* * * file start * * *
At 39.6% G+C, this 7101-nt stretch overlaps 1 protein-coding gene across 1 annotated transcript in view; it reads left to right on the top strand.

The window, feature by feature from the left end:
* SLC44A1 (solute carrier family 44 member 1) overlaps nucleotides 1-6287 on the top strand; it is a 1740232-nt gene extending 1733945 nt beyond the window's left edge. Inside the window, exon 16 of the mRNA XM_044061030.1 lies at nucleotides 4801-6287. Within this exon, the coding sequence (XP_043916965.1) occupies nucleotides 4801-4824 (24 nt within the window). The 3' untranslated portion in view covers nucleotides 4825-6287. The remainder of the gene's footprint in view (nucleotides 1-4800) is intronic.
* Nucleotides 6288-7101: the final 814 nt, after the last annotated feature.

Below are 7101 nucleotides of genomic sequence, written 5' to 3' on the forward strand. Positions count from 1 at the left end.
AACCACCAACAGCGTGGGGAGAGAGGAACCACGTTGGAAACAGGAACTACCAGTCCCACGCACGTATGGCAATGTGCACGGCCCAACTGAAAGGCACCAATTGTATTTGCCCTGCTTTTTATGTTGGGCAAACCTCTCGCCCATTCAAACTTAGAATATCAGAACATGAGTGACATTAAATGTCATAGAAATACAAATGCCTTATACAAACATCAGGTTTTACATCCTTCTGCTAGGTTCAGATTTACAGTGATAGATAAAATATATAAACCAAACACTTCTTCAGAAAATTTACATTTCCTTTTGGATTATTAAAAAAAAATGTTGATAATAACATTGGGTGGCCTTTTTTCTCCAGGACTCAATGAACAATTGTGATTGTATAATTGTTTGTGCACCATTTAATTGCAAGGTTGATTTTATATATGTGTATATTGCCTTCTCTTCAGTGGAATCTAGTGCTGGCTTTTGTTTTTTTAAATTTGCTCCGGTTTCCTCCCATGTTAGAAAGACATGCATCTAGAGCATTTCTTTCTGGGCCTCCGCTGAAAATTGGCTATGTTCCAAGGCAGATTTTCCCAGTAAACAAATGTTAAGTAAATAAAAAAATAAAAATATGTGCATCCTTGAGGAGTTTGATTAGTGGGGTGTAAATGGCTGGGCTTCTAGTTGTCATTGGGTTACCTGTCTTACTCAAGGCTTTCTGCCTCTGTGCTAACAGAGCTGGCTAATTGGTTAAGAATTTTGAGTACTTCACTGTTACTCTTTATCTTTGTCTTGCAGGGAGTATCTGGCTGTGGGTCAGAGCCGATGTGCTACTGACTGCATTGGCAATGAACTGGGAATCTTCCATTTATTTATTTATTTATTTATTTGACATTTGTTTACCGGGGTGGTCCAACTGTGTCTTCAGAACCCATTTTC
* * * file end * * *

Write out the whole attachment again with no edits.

At 39.6% G+C, this 7101-nt stretch overlaps 1 protein-coding gene across 1 annotated transcript in view; it reads left to right on the top strand.

The window, feature by feature from the left end:
* SLC44A1 (solute carrier family 44 member 1) overlaps nucleotides 1-6287 on the top strand; it is a 1740232-nt gene extending 1733945 nt beyond the window's left edge. Inside the window, exon 16 of the mRNA XM_044061030.1 lies at nucleotides 4801-6287. Within this exon, the coding sequence (XP_043916965.1) occupies nucleotides 4801-4824 (24 nt within the window). The 3' untranslated portion in view covers nucleotides 4825-6287. The remainder of the gene's footprint in view (nucleotides 1-4800) is intronic.
* Nucleotides 6288-7101: the final 814 nt, after the last annotated feature.

Below are 7101 nucleotides of genomic sequence, written 5' to 3' on the forward strand. Positions count from 1 at the left end.
AACCACCAACAGCGTGGGGAGAGAGGAACCACGTTGGAAACAGGAACTACCAGTCCCACGCACGTATGGCAATGTGCACGGCCCAACTGAAAGGCACCAATTGTATTTGCCCTGCTTTTTATGTTGGGCAAACCTCTCGCCCATTCAAACTTAGAATATCAGAACATGAGTGACATTAAATGTCATAGAAATACAAATGCCTTATACAAACATCAGGTTTTACATCCTTCTGCTAGGTTCAGATTTACAGTGATAGATAAAATATATAAACCAAACACTTCTTCAGAAAATTTACATTTCCTTTTGGATTATTAAAAAAAAATGTTGATAATAACATTGGGTGGCCTTTTTTCTCCAGGACTCAATGAACAATTGTGATTGTATAATTGTTTGTGCACCATTTAATTGCAAGGTTGATTTTATATATGTGTATATTGCCTTCTCTTCAGTGGAATCTAGTGCTGGCTTTTGTTTTTTTAAATTTGCTCCGGTTTCCTCCCATGTTAGAAAGACATGCATCTAGAGCATTTCTTTCTGGGCCTCCGCTGAAAATTGGCTATGTTCCAAGGCAGATTTTCCCAGTAAACAAATGTTAAGTAAATAAAAAAATAAAAATATGTGCATCCTTGAGGAGTTTGATTAGTGGGGTGTAAATGGCTGGGCTTCTAGTTGTCATTGGGTTACCTGTCTTACTCAAGGCTTTCTGCCTCTGTGCTAACAGAGCTGGCTAATTGGTTAAGAATTTTGAGTACTTCACTGTTACTCTTTATCTTTGTCTTGCAGGGAGTATCTGGCTGTGGGTCAGAGCCGATGTGCTACTGACTGCATTGGCAATGAACTGGGAATCTTCCATTTATTTATTTATTTATTTATTTGACATTTGTTTACCGGGGTGGTCCAACTGTGTCTTCAGAACCCATTTTC